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Esketamine nasal spray rapidly reduces depressive symptoms in MDD patients with suicidal ideation and intent

Key clinical point: Esketamine nasal spray appears to rapidly reduce depressive symptoms in severely ill patients with major depressive disorder (MDD) who have active suicidal ideation with intent.

Major finding: Esketamine plus standard of care vs. placebo plus standard of care was associated with greater improvement in Montgomery-Asberg Depression Rating Scale total score at 24 hours (least-squares [LS] mean difference, −3.9; 95% confidence interval [CI], −6.60 to −1.11). This was also noted at the earlier (4-hour) timepoint (LS mean difference, 4.2; 95% CI, 6.38 to 1.94).

Study details: In this ASPIRE II trial, 230 MDD patients having active suicidal ideation with intent were randomly assigned (1:1) to receive esketamine nasal spray plus standard of care or placebo plus standard of care.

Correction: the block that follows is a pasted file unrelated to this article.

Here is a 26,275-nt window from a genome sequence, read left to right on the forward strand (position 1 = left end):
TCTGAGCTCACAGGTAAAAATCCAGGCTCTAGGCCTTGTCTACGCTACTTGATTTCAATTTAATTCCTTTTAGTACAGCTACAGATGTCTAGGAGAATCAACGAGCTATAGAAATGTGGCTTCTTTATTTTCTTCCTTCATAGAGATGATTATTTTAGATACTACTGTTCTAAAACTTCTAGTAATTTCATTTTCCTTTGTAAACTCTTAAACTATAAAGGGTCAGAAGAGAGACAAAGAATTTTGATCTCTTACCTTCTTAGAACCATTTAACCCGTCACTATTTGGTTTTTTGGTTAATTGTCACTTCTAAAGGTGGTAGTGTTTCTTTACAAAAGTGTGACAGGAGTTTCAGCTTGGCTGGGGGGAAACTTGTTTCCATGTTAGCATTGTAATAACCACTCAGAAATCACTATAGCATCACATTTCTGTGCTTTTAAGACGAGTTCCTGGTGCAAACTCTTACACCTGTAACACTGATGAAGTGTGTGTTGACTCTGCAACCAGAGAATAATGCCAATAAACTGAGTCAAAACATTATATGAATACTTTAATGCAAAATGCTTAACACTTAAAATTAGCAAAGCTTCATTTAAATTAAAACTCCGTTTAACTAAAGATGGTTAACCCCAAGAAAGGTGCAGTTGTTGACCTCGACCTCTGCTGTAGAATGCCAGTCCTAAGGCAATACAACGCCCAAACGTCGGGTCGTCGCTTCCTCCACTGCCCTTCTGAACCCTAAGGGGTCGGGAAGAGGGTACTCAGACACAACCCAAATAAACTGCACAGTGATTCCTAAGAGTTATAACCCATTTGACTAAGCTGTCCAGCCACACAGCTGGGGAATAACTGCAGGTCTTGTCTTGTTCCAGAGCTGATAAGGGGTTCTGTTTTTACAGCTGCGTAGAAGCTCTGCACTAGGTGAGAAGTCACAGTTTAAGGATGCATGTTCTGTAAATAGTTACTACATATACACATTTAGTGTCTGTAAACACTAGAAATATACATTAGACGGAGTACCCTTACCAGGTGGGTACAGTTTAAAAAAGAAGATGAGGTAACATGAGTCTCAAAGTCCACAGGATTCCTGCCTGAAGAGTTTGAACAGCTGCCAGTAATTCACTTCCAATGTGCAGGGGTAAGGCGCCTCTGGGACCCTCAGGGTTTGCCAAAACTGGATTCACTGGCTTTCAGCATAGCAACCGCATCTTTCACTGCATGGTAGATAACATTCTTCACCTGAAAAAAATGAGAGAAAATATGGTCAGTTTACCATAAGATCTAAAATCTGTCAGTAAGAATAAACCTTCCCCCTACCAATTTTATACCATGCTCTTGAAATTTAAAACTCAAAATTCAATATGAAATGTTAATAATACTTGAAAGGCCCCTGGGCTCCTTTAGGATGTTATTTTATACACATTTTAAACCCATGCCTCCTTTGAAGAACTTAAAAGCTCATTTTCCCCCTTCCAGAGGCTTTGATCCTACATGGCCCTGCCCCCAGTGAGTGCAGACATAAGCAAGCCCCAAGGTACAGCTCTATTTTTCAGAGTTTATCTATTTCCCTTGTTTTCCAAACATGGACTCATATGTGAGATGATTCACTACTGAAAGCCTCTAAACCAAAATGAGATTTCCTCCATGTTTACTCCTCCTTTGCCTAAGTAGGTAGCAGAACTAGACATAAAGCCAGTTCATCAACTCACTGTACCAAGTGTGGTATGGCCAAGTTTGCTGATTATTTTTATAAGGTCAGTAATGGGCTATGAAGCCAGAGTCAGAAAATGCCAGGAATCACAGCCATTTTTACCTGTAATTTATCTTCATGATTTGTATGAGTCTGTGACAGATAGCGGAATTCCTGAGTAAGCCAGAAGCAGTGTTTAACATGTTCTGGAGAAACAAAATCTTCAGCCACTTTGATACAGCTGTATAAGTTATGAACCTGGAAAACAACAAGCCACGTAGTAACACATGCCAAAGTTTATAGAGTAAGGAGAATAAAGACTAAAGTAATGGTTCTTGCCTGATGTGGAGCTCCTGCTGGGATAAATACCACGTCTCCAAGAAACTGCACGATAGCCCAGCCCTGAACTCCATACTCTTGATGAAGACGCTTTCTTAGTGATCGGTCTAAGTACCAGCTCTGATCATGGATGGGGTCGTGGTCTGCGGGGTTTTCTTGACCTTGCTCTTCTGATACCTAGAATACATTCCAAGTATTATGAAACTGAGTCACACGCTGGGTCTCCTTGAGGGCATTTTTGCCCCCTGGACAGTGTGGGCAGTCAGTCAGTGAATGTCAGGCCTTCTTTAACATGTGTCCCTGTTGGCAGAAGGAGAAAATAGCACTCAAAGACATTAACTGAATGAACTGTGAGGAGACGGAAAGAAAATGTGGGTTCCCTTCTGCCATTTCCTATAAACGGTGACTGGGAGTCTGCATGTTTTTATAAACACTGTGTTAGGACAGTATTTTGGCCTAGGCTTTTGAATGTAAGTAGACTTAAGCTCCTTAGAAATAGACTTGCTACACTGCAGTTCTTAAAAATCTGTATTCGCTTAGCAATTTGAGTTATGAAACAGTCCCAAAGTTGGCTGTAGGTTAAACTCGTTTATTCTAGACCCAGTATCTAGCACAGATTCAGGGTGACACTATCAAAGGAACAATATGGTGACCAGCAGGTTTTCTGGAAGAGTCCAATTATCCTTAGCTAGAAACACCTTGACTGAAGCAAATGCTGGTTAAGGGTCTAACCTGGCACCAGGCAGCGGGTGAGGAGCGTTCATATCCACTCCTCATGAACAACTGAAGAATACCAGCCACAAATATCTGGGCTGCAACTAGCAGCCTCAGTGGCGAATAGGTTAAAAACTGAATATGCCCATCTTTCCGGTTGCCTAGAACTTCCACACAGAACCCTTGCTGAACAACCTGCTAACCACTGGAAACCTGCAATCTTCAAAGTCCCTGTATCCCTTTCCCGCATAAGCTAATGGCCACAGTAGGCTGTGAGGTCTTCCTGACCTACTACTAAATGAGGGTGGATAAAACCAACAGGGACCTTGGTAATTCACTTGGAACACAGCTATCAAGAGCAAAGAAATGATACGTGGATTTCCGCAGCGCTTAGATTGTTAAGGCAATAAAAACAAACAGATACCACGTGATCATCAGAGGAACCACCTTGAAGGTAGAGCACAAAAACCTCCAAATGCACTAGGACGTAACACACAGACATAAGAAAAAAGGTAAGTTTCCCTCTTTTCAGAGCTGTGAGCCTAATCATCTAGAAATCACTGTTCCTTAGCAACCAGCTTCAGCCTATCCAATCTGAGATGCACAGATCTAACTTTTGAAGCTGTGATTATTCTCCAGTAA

Disclosures: The study was funded by Janssen Research and Development, LLC. Dr. Ionescu, Dr. Fu, Dr. Qiu, Dr. Lim, Dr. Hough, Dr. Drevets, Dr. Manji, Dr. Canuso, and Ms. Lane are employees of Janssen Research & Development, LLC. Dr. Manji is an inventor on patents that are directed to this technology; are assigned to Icahn School of Medicine at Mount Sinai, Yale University, and NIH; and are exclusively licensed to Janssen. However, he does not receive any direct financial benefit therefrom. Dr. Kasper received grants/research support, consulting fees, and/or honoraria from various pharmaceutical companies.

Citation:

Ionescu DF et al. Int J Neuropsychopharmacol. 2020 Aug 29. doi: 10.1093/ijnp/pyaa068.